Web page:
Sunday, March 31, 2013

To edit a line.

Warning to non-writers: If you get bored with nuts-and-bolts stuff, this one’s not for you.

My method of writing is not the usual draft-it-all-first approach. I’ve tried that and it doesn’t work for me. If I don’t get it the way I want it, early on, there’s no sense in continuing. Because what comes first influences what follows. I take my idea and start expanding it. While mentally (and sometimes on paper) exploring its potential, I begin to perfect it.

I do this with every line. One line builds from another, until there’s unity within the whole.

Here’s an example of the progression of a sentence in a work in progress, my middle grade* novel, Hans Andersen’s Ghost. The scene: Skim, a boy of twelve, is left standing in the dark on a hilltop far from home. One of the motifs in the story is shoes (he keeps a key in his left shoe).

I'll start with the first version of the sentence. I would include the sentence before it, but this is the beginning of a new paragraph.

» There’s a rumble again; he feels it through the soles of his shoes. (I’m thinking: Hmm … “the soles of his shoes” —echoes of Paul Simon … a distraction, too sing-song for this moment.)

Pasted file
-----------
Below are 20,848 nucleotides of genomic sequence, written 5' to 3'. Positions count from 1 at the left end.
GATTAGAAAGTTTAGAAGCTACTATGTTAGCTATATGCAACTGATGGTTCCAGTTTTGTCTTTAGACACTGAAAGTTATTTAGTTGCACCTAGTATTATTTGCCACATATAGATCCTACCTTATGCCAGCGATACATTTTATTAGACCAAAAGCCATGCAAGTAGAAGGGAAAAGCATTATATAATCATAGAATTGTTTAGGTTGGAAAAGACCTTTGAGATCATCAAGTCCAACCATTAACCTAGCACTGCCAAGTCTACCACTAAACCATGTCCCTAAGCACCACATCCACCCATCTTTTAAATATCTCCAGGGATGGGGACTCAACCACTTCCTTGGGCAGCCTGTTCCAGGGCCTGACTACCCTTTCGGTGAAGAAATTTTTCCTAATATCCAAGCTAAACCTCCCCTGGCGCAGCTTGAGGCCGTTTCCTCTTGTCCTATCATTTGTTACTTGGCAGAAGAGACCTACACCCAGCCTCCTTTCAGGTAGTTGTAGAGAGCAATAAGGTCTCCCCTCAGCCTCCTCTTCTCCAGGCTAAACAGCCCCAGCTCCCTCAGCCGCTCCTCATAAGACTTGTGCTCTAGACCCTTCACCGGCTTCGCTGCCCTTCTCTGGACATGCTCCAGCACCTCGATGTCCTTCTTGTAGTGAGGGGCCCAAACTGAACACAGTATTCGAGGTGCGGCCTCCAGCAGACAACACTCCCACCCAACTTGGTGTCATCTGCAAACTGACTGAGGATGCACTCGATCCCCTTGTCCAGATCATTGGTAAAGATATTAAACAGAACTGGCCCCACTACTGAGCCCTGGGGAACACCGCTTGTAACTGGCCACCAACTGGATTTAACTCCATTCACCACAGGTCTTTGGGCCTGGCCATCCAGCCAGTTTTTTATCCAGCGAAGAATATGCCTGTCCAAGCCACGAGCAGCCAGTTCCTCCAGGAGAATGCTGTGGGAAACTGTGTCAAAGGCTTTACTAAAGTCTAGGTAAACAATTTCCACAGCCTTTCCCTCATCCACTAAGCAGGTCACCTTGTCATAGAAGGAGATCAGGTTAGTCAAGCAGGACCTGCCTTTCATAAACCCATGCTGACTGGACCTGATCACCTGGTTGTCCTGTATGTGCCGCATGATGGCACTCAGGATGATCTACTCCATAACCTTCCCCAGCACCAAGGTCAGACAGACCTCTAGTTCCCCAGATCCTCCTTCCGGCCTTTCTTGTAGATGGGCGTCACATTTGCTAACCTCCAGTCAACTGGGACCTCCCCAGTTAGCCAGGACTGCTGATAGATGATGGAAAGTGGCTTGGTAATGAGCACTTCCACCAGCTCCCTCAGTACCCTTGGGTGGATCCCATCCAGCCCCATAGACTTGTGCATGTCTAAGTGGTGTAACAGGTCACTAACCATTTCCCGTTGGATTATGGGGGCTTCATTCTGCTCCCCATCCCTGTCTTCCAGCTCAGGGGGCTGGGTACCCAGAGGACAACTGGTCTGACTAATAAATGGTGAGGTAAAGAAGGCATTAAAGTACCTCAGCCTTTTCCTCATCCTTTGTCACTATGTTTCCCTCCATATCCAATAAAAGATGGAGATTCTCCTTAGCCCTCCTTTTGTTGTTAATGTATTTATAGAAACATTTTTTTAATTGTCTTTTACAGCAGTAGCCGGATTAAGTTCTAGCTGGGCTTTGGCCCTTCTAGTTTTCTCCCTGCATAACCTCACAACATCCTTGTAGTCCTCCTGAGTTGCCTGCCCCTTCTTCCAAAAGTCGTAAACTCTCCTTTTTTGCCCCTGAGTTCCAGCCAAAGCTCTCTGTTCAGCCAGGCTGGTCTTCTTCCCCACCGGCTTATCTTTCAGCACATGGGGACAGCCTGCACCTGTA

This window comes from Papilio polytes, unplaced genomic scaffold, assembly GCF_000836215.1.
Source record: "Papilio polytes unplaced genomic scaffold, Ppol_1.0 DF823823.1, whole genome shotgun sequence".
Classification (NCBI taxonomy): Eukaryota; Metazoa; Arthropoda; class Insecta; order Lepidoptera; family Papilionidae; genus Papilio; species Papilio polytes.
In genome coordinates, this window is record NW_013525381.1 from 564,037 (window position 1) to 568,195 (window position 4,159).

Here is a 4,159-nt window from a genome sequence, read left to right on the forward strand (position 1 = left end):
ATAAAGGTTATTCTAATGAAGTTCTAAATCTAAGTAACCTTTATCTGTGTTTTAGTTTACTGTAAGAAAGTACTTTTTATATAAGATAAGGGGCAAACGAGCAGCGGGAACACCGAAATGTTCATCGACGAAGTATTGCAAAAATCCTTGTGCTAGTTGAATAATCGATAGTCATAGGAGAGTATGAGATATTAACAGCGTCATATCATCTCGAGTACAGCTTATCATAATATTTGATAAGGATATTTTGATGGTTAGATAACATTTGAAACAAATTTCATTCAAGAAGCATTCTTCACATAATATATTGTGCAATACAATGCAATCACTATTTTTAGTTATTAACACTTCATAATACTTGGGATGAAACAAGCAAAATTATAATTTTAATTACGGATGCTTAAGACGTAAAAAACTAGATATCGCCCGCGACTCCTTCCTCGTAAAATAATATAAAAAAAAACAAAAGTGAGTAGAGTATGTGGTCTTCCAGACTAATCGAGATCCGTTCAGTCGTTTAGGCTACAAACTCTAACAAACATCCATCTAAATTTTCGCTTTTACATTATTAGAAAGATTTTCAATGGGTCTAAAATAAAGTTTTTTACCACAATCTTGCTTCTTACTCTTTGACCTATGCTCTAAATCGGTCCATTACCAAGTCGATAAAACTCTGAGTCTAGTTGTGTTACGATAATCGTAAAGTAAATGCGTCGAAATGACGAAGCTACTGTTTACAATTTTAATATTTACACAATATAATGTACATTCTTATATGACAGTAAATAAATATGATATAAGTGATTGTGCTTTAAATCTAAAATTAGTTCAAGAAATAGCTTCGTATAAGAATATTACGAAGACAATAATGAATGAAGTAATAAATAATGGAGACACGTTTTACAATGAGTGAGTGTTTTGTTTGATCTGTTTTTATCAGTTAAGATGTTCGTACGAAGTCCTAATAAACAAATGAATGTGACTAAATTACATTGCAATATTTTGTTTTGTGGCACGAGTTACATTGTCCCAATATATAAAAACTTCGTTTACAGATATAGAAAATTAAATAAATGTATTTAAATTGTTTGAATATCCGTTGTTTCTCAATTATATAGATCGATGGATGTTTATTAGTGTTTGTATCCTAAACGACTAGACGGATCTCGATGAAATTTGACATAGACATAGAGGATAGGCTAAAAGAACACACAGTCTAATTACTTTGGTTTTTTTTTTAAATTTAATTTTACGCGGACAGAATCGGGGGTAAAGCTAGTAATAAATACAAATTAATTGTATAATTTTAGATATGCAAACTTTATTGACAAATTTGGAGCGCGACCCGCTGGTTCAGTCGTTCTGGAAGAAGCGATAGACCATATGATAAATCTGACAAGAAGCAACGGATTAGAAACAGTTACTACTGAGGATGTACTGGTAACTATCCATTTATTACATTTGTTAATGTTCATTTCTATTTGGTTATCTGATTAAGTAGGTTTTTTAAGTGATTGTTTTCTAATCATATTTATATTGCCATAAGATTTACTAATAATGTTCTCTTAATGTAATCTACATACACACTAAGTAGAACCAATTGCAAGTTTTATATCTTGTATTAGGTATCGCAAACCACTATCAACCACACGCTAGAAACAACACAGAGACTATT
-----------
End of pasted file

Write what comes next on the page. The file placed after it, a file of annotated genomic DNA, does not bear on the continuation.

» There’s a rumble again; he feels it through his shoes. (Better, but it does not convey the immediacy of the feeling, because it’s telling us what he feels rather than sending us the feeling.)

» There’s a rumble again, rumbling right through his shoes. (Now we can feel what he feels. But I'll try an even closer description.)

» There’s a rumble again, rumbling up through his shoes. (There. It gives a sense of the vibration and its direction, from the ground up. I considered reinserting “the soles of”—it sounds good, but that added detail might compete with the rumble.)

Now for the next line, to see how it fits.

There’s a rumble again, rumbling up through his shoes. Louder it grows, and stronger, like a mammoth mole tunneling under his feet.